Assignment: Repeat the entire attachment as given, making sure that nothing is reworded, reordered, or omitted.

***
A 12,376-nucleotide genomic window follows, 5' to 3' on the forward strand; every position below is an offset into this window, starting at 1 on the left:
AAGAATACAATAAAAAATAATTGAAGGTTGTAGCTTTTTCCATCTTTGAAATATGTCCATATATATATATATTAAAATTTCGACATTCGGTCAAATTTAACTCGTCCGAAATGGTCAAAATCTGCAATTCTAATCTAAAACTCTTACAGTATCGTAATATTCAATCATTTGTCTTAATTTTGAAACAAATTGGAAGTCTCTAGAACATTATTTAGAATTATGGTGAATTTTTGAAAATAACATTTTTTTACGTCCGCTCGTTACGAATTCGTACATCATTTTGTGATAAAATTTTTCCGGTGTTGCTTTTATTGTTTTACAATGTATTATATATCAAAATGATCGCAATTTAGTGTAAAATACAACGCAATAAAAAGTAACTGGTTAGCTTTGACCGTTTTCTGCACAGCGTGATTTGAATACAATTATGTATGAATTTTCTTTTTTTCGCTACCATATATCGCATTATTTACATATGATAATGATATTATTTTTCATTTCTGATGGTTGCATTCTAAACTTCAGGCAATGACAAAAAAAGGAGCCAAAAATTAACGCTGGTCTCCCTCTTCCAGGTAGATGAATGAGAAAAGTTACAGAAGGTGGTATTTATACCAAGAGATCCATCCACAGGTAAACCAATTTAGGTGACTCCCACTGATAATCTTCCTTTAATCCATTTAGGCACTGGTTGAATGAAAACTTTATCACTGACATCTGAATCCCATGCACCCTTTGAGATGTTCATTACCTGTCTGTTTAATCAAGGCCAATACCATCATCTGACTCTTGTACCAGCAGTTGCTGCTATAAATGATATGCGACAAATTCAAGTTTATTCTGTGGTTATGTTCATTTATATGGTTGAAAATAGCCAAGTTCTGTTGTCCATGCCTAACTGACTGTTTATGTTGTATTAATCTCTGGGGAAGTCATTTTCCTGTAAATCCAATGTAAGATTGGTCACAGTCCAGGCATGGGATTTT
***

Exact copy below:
A 12,376-nucleotide genomic window follows, 5' to 3' on the forward strand; every position below is an offset into this window, starting at 1 on the left:
AAGAATACAATAAAAAATAATTGAAGGTTGTAGCTTTTTCCATCTTTGAAATATGTCCATATATATATATATTAAAATTTCGACATTCGGTCAAATTTAACTCGTCCGAAATGGTCAAAATCTGCAATTCTAATCTAAAACTCTTACAGTATCGTAATATTCAATCATTTGTCTTAATTTTGAAACAAATTGGAAGTCTCTAGAACATTATTTAGAATTATGGTGAATTTTTGAAAATAACATTTTTTTACGTCCGCTCGTTACGAATTCGTACATCATTTTGTGATAAAATTTTTCCGGTGTTGCTTTTATTGTTTTACAATGTATTATATATCAAAATGATCGCAATTTAGTGTAAAATACAACGCAATAAAAAGTAACTGGTTAGCTTTGACCGTTTTCTGCACAGCGTGATTTGAATACAATTATGTATGAATTTTCTTTTTTTCGCTACCATATATCGCATTATTTACATATGATAATGATATTATTTTTCATTTCTGATGGTTGCATTCTAAACTTCAGGCAATGACAAAAAAAGGAGCCAAAAATTAACGCTGGTCTCCCTCTTCCAGGTAGATGAATGAGAAAAGTTACAGAAGGTGGTATTTATACCAAGAGATCCATCCACAGGTAAACCAATTTAGGTGACTCCCACTGATAATCTTCCTTTAATCCATTTAGGCACTGGTTGAATGAAAACTTTATCACTGACATCTGAATCCCATGCACCCTTTGAGATGTTCATTACCTGTCTGTTTAATCAAGGCCAATACCATCATCTGACTCTTGTACCAGCAGTTGCTGCTATAAATGATATGCGACAAATTCAAGTTTATTCTGTGGTTATGTTCATTTATATGGTTGAAAATAGCCAAGTTCTGTTGTCCATGCCTAACTGACTGTTTATGTTGTATTAATCTCTGGGGAAGTCATTTTCCTGTAAATCCAATGTAAGATTGGTCACAGTCCAGGCATGGGATTTT